Mystery letters: opening the sealed envelopes from the time capsule

When we opened up the time capsule earlier in October, we found five sealed letters.  Two were not labeled, one was labeled as from C.W. Ernst, Esq. Mayor's Private Secretary, one was in an envelope from the Boston Traveler, and the last one was in a thick envelope with "A Message to Posterity from the Daily Newspapers at City Hall" handwritten on the cover.  These letters caused a good deal of intrigue, but we couldn't slice into them for fear that we would accidentally damage the paper inside. 

I spent some time earlier this week slowly opening the letters using a bit of steam and a micro spatula.  The process was slow, but in the end each of the letters were removed from their envelopes with no damage.  Next came the fun part of finding out what was written and sealed 113 years ago.

S.D. Rogers and Mr. E.G. Priest
These two small sealed envelopes were packaged together along with the Fernald family history electrotype.  When opened, they were found to be beautifully handwritten letters  that provided short biographies of E.G. Priest, the clerk of the S.D. Roger & Company firm, and S.D. Rogers himself.  The S.D. Rogers Company was the firm that handled the restoration of the Old State House in 1901.



C.W. Ernst, Esq. Mayor's Private Secretary, Boston, Mass.

The letter in this sealed envelope was brief, and was written by C.W. Ernst on February 16, 1901.  Ernst was the private secretary to Mayor Thomas Hart, whose cabinet card was included in the time capsule.  The note that Ernst wrote and sealed states, "Nothing endures but wind.  The best contribution of New England to government is the town meeting."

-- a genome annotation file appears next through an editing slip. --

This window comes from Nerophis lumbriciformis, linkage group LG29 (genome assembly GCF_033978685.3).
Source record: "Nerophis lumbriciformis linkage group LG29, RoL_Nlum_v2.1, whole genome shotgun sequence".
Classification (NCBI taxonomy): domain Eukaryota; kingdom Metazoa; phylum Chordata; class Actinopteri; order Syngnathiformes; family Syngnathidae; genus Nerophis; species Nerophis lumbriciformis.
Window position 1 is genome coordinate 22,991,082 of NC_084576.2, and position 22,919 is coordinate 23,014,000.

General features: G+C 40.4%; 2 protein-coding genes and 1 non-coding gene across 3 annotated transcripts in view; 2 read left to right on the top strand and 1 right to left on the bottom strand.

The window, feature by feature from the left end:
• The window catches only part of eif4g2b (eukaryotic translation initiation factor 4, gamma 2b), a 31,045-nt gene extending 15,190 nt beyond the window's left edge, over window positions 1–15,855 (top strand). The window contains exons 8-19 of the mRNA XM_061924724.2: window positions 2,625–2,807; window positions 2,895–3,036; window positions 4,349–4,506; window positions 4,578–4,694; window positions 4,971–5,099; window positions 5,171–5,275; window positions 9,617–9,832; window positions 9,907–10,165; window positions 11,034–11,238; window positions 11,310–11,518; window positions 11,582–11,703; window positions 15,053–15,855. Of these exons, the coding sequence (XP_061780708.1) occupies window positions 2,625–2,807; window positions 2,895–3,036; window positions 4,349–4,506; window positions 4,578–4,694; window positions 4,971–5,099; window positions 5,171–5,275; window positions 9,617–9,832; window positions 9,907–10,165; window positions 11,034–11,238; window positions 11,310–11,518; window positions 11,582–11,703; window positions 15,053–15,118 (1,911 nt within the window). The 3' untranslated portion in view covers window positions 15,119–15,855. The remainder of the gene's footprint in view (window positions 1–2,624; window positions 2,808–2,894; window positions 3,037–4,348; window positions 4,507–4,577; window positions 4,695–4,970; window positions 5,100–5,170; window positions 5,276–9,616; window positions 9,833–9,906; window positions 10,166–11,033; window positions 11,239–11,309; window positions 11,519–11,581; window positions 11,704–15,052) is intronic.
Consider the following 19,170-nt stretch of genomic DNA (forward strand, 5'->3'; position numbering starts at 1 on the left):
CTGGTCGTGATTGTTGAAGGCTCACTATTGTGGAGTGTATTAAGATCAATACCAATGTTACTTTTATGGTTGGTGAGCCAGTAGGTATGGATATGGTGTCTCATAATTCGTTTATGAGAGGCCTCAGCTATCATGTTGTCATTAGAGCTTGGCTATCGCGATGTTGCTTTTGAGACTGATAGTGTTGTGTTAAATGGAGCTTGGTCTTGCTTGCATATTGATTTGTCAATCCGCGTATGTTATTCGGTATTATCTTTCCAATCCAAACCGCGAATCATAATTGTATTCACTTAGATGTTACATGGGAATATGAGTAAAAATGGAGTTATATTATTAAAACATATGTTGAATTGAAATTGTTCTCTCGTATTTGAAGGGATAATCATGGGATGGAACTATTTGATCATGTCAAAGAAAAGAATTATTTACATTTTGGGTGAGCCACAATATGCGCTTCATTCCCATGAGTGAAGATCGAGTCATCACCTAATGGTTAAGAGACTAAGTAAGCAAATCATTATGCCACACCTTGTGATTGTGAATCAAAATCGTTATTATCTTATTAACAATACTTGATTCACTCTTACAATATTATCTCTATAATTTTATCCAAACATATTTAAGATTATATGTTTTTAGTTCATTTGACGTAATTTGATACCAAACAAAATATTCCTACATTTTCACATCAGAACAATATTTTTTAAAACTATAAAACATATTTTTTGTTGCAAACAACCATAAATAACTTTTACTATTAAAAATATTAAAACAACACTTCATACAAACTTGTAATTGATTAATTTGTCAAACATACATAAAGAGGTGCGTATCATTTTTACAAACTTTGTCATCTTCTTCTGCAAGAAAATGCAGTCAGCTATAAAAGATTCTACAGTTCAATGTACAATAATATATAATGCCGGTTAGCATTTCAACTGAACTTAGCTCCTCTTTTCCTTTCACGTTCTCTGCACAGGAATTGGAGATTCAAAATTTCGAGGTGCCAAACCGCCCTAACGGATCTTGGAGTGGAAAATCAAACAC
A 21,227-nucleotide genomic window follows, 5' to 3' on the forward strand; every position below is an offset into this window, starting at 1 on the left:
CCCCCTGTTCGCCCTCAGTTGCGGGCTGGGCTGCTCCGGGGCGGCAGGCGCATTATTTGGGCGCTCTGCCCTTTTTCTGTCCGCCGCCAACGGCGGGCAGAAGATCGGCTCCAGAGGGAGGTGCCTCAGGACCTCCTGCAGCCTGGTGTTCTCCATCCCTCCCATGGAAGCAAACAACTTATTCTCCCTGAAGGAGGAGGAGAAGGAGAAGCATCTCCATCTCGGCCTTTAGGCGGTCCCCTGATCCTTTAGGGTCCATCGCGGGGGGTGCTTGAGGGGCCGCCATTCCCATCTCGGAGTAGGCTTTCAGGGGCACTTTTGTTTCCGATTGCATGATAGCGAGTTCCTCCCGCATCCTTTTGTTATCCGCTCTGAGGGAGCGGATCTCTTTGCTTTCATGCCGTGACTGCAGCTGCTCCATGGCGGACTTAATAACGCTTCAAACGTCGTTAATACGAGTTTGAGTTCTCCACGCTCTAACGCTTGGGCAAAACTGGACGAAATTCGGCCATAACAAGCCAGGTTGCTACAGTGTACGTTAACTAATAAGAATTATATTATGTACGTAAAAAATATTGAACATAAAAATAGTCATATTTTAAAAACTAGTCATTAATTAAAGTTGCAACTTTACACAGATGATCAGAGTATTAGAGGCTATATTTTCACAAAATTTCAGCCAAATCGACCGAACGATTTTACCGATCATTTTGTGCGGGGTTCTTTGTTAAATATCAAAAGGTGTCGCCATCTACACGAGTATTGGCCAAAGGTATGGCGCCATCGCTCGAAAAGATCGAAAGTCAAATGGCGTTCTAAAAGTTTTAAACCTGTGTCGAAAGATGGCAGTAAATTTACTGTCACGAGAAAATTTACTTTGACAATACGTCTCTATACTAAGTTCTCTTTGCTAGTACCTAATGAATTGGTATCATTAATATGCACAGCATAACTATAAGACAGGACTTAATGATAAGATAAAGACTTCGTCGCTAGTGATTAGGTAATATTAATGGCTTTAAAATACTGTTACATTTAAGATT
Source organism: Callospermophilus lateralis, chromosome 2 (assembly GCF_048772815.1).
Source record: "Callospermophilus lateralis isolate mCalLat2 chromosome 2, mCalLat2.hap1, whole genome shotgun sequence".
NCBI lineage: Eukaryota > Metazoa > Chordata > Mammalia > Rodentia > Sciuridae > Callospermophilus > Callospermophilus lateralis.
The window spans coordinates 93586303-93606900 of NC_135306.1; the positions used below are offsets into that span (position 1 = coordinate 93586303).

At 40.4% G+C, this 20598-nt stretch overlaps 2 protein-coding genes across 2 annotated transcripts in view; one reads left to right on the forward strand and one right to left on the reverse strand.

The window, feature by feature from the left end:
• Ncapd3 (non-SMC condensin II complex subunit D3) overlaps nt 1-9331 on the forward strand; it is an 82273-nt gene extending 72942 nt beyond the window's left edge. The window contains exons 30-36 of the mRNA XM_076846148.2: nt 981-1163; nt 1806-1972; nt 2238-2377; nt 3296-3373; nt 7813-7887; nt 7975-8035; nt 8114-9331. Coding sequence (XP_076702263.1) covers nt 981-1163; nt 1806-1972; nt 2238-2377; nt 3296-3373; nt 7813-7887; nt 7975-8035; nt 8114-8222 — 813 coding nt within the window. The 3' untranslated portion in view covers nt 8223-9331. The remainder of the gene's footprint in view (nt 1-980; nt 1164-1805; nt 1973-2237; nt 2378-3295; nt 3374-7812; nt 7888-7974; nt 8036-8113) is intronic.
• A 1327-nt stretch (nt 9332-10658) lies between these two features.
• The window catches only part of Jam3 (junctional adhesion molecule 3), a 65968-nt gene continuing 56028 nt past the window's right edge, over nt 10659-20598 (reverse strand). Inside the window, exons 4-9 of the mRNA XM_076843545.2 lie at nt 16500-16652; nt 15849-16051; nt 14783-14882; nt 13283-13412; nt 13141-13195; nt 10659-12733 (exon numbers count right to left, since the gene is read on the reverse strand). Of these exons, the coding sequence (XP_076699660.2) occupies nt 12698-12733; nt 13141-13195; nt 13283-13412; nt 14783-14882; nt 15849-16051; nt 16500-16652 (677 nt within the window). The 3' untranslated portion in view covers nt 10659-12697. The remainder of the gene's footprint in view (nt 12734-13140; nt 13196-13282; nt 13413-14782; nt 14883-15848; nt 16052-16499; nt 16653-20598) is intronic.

Boston Traveler
Next, I opened an envelope from the Boston Traveler, 307 Washington Street.  Some of the ink from the letter had seeped through into the envelope, so I knew in advance that it was going to be a typewritten letter.  Opening it up, I found a two page legal-sized letter with the title "The Outlook for the Twentieth Century."  It was written by George A. Litchfield, the Business Manager of the Boston Traveler.  In the letter, he outlines his thoughts for the future, touching on technology, communication, and travel.  One of the lines that I found particularly interesting reads, "we shall fly; not merely navigate the air with cumbersome machinery sustained by bags of gas, but we shall step from our houses, an at our convenience or pleasure 'mount up on wings as eagles, run and not be weary, talk and not faint.'"

A Message to Posterity from the Daily Newspapers at City Hall
This letter was by far one of the items in the time capsule that generated the most interest.  It was listed on our inventory as being written by journalists who were detailed to City Hall, and everyone on staff was curious about what journalists felt was important enough to share with posterity.  I slowly worked to open the envelope, looked inside, and found that it was empty!  As it turns out, journalists in 1901 might have been playing a joke on future Bostonians!

Some of these letters will be included in the display of time capsule contents at the Old State House.  Stay tuned for more information about that temporary exhibit!

By Elizabeth Roscio, Library and Archives Manager